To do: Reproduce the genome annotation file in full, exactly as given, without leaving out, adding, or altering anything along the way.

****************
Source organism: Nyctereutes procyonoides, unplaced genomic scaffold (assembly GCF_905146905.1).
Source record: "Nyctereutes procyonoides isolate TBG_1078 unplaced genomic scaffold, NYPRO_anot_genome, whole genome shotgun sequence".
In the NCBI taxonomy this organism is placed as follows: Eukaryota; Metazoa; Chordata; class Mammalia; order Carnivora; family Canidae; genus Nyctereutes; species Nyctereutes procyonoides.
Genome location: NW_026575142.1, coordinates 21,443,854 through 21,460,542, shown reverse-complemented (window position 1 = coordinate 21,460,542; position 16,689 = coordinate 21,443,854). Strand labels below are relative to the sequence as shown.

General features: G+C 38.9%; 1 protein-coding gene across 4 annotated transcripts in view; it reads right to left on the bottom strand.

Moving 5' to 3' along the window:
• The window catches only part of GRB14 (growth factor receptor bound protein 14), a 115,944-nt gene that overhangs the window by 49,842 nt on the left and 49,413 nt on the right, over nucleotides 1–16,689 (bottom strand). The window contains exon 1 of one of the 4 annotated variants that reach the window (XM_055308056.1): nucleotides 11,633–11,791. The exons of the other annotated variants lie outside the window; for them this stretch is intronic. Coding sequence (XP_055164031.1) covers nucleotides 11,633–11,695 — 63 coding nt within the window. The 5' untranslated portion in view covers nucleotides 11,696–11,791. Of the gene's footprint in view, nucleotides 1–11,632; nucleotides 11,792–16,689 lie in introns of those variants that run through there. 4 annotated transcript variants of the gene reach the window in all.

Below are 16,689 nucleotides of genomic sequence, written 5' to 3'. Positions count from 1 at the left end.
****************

Source organism: Nyctereutes procyonoides, unplaced genomic scaffold (assembly GCF_905146905.1).
Source record: "Nyctereutes procyonoides isolate TBG_1078 unplaced genomic scaffold, NYPRO_anot_genome, whole genome shotgun sequence".
In the NCBI taxonomy this organism is placed as follows: Eukaryota; Metazoa; Chordata; class Mammalia; order Carnivora; family Canidae; genus Nyctereutes; species Nyctereutes procyonoides.
Genome location: NW_026575142.1, coordinates 21,443,854 through 21,460,542, shown reverse-complemented (window position 1 = coordinate 21,460,542; position 16,689 = coordinate 21,443,854). Strand labels below are relative to the sequence as shown.

General features: G+C 38.9%; 1 protein-coding gene across 4 annotated transcripts in view; it reads right to left on the bottom strand.

Moving 5' to 3' along the window:
• The window catches only part of GRB14 (growth factor receptor bound protein 14), a 115,944-nt gene that overhangs the window by 49,842 nt on the left and 49,413 nt on the right, over nucleotides 1–16,689 (bottom strand). The window contains exon 1 of one of the 4 annotated variants that reach the window (XM_055308056.1): nucleotides 11,633–11,791. The exons of the other annotated variants lie outside the window; for them this stretch is intronic. Coding sequence (XP_055164031.1) covers nucleotides 11,633–11,695 — 63 coding nt within the window. The 5' untranslated portion in view covers nucleotides 11,696–11,791. Of the gene's footprint in view, nucleotides 1–11,632; nucleotides 11,792–16,689 lie in introns of those variants that run through there. 4 annotated transcript variants of the gene reach the window in all.

Below are 16,689 nucleotides of genomic sequence, written 5' to 3'. Positions count from 1 at the left end.